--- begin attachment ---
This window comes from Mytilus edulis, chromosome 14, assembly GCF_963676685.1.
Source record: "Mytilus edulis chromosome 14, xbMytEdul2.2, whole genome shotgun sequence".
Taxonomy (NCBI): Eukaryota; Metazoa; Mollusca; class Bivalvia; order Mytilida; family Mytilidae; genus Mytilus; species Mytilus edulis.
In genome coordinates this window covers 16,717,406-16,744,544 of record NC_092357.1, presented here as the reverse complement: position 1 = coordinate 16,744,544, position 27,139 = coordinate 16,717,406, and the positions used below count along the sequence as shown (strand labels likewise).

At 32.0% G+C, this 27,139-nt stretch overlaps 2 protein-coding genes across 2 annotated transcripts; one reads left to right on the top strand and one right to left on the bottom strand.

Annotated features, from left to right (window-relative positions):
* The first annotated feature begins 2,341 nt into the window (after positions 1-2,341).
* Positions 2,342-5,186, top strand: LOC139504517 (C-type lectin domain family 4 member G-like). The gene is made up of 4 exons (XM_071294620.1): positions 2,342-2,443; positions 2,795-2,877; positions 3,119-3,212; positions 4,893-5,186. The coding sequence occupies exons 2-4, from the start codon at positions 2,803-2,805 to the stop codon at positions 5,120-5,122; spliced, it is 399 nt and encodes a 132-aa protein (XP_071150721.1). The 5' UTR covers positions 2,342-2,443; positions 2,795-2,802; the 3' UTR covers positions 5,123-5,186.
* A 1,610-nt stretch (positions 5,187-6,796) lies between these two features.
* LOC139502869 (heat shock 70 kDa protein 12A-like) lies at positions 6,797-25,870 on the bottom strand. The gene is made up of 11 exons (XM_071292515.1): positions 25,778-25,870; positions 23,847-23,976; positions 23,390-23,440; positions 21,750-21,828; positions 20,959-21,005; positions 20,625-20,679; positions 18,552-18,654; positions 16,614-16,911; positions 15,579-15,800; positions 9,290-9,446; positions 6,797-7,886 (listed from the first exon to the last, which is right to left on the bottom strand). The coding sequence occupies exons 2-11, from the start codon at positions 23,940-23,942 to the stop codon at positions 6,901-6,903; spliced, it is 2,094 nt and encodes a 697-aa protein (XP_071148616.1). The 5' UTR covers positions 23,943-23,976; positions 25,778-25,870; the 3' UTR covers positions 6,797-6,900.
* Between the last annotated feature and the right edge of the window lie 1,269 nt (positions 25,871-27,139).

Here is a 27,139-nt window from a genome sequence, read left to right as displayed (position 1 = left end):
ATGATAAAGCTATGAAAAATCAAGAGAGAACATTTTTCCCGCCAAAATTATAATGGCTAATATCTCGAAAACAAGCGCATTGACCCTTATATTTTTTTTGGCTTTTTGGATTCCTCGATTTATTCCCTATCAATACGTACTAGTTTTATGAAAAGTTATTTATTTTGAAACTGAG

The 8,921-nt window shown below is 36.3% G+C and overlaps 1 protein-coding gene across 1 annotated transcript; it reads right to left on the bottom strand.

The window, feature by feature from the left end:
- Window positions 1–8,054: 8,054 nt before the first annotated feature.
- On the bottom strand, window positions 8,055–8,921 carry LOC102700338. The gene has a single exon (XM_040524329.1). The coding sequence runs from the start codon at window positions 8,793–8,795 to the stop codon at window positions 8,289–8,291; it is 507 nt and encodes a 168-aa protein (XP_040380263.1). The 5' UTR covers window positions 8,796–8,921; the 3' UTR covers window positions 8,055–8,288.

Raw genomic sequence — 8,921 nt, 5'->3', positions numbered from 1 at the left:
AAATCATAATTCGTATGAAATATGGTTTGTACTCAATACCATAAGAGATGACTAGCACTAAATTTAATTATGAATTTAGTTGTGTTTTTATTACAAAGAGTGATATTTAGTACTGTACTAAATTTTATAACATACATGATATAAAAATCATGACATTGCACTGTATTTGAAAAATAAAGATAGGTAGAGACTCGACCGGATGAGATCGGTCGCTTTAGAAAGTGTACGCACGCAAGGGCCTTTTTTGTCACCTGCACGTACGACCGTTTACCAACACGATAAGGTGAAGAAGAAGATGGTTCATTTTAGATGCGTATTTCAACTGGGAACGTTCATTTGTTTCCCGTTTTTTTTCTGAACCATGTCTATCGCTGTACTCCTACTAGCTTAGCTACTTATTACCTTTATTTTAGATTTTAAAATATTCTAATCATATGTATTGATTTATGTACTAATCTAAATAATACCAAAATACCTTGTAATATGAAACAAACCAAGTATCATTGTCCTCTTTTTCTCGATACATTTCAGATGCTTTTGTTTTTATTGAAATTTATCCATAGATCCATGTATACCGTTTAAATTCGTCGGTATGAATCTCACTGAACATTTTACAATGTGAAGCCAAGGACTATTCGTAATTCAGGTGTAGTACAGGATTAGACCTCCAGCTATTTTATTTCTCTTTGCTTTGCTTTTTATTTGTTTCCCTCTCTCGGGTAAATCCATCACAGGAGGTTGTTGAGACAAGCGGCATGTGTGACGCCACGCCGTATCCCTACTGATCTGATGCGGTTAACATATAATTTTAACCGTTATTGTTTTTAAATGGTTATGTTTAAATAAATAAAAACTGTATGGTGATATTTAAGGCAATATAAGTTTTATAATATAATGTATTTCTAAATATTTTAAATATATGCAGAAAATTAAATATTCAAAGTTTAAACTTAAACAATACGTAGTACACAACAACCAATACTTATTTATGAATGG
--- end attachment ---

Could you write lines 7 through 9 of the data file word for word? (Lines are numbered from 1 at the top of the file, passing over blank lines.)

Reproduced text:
* The first annotated feature begins 2,341 nt into the window (after positions 1-2,341).
* Positions 2,342-5,186, top strand: LOC139504517 (C-type lectin domain family 4 member G-like). The gene is made up of 4 exons (XM_071294620.1): positions 2,342-2,443; positions 2,795-2,877; positions 3,119-3,212; positions 4,893-5,186. The coding sequence occupies exons 2-4, from the start codon at positions 2,803-2,805 to the stop codon at positions 5,120-5,122; spliced, it is 399 nt and encodes a 132-aa protein (XP_071150721.1). The 5' UTR covers positions 2,342-2,443; positions 2,795-2,802; the 3' UTR covers positions 5,123-5,186.
* A 1,610-nt stretch (positions 5,187-6,796) lies between these two features.